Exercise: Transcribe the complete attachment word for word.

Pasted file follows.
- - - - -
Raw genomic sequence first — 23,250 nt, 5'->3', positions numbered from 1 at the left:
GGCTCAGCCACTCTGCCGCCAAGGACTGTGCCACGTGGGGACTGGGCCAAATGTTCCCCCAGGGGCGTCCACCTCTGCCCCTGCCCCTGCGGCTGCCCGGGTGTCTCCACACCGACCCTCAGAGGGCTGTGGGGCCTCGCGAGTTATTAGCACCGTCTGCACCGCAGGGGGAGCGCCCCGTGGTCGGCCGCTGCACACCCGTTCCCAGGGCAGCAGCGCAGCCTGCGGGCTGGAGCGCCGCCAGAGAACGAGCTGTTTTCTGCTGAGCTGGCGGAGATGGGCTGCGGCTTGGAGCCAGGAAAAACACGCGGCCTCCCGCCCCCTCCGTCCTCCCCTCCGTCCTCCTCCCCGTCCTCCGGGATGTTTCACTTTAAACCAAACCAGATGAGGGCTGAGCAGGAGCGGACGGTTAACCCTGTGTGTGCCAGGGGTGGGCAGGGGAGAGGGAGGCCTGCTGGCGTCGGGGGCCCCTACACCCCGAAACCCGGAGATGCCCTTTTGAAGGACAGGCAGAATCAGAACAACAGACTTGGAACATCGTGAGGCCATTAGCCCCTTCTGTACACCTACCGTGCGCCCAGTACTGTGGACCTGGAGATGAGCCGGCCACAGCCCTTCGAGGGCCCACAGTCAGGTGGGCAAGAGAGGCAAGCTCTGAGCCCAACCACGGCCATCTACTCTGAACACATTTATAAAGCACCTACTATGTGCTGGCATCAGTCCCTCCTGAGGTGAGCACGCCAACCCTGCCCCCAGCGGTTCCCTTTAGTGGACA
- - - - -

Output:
Raw genomic sequence first — 23,250 nt, 5'->3', positions numbered from 1 at the left:
GGCTCAGCCACTCTGCCGCCAAGGACTGTGCCACGTGGGGACTGGGCCAAATGTTCCCCCAGGGGCGTCCACCTCTGCCCCTGCCCCTGCGGCTGCCCGGGTGTCTCCACACCGACCCTCAGAGGGCTGTGGGGCCTCGCGAGTTATTAGCACCGTCTGCACCGCAGGGGGAGCGCCCCGTGGTCGGCCGCTGCACACCCGTTCCCAGGGCAGCAGCGCAGCCTGCGGGCTGGAGCGCCGCCAGAGAACGAGCTGTTTTCTGCTGAGCTGGCGGAGATGGGCTGCGGCTTGGAGCCAGGAAAAACACGCGGCCTCCCGCCCCCTCCGTCCTCCCCTCCGTCCTCCTCCCCGTCCTCCGGGATGTTTCACTTTAAACCAAACCAGATGAGGGCTGAGCAGGAGCGGACGGTTAACCCTGTGTGTGCCAGGGGTGGGCAGGGGAGAGGGAGGCCTGCTGGCGTCGGGGGCCCCTACACCCCGAAACCCGGAGATGCCCTTTTGAAGGACAGGCAGAATCAGAACAACAGACTTGGAACATCGTGAGGCCATTAGCCCCTTCTGTACACCTACCGTGCGCCCAGTACTGTGGACCTGGAGATGAGCCGGCCACAGCCCTTCGAGGGCCCACAGTCAGGTGGGCAAGAGAGGCAAGCTCTGAGCCCAACCACGGCCATCTACTCTGAACACATTTATAAAGCACCTACTATGTGCTGGCATCAGTCCCTCCTGAGGTGAGCACGCCAACCCTGCCCCCAGCGGTTCCCTTTAGTGGACA